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IAEA Director General Amano Visits Morocco

Morocco

IAEA Director General Amano's visit to Morocco also included a tour of the Centre for National Radiation Protection. (Photo: C. Brady/IAEA)

During a visit to Morocco from 23 to 25 June 2014, IAEA Director General Yukiya Amano welcomed the country's efforts to share its expertise in peaceful nuclear applications in human health and other fields with neighbouring countries in Africa.

The Director General noted that Morocco was active in providing postgraduate training in radiation oncology to students from francophone countries, while its National Centre for Nuclear Energy, Science and Technology (CNESTEN) in Maamoura was one of three recognised centres in the African region which host an IAEA postgraduate education course in radiation safety, waste and transport. The Director General was briefed on CNESTEN's plans to build a training facility to expand the courses it can provide both nationally and to other countries in Africa.

"It is important that the benefits of peaceful nuclear technology are available to all countries, both developed and developing," he said after talks with senior government ministers in Rabat. "Morocco provides an excellent example of 'south-south cooperation', passing on the knowledge and skills it has acquired across a range nuclear applications to other countries in Africa."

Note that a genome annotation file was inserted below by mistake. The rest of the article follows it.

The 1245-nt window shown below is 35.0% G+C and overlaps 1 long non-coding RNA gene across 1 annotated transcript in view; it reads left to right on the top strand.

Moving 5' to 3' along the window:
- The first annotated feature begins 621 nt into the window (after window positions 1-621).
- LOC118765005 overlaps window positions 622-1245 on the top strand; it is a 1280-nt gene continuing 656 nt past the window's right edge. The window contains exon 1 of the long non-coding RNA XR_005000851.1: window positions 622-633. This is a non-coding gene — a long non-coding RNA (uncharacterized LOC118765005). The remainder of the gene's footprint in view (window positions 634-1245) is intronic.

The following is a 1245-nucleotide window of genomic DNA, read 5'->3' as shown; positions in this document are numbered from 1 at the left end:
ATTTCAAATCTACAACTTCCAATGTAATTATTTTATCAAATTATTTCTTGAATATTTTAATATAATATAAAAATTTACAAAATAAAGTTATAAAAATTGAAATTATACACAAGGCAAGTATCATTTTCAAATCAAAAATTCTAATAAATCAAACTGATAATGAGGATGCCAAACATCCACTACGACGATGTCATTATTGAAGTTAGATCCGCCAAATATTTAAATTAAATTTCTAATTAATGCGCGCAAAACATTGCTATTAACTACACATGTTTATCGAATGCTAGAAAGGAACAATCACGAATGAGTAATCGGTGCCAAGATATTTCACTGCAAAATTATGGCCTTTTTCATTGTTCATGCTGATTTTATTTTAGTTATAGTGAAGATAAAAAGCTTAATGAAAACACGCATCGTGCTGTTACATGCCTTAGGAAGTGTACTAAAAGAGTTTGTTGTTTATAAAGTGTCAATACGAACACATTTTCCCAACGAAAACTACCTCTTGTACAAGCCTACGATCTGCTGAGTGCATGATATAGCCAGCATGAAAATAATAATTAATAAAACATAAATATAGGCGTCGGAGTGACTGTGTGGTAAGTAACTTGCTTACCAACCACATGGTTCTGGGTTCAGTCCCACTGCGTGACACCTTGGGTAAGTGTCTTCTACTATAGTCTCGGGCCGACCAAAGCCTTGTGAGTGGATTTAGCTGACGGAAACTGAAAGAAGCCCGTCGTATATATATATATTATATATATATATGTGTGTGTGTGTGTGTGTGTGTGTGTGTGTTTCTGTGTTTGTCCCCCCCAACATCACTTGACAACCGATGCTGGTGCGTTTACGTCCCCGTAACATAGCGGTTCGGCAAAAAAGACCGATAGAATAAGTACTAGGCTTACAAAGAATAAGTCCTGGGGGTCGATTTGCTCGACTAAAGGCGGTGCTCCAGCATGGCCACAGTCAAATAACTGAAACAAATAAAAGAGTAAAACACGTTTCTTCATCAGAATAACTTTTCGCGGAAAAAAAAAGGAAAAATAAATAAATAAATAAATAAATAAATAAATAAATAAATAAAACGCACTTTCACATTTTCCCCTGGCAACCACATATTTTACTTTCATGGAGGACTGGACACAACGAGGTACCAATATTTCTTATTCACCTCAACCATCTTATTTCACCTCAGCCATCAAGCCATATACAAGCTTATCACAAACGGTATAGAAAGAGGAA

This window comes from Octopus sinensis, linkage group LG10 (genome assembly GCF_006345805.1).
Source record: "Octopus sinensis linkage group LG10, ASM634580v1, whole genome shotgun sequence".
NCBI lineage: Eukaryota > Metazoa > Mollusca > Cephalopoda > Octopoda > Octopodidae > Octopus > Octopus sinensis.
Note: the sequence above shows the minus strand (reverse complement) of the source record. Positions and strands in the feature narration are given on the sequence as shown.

The Director General visited the Radiotherapy Department of the National Institute of Oncology and a number of other institutions.

In a speech at the "Ecole Nationale Superieure des Mines de Rabat", Director General Amano said that, as a scientific and technical organization, the IAEA made an important contribution to the achievement of the Millennium Development Goals.

"We help countries to improve human health, fight cancer and improve nutrition," he said. "We help to improve access to electricity. We help to increase food production, manage scarce water resources and monitor environmental pollution. All of these are areas where nuclear techniques have an important role to play."

Key IAEA activities in Morocco included nutrition projects involving the use of nuclear techniques to determine whether new-born babies are getting all the nutrients they need.

In the Souss Valley in the south of the country, the IAEA had assisted with a pilot project to deploy the so-called Sterile Insect Technique (SIT) to suppress the Mediterranean fruit fly, a major pest which can destroy entire crops of mandarin oranges and other citrus fruits. These are important Moroccan exports.

The pilot project had been a success, the Director General said. "The government of Morocco and fruit producers are now working, with IAEA assistance, to make greater use of this valuable technique."

Director General Amano noted that Morocco is one of a number of countries that are considering adding nuclear power to their energy mix. The IAEA is working closely with its Moroccan partners in this area.

He thanked the Moroccan authorities for their strong support for the Agency's nuclear security activities and for hosting an important IAEA exercise, known as ConvEx-3, last year which tested countries' readiness to respond swiftly to a dirty bomb attack.


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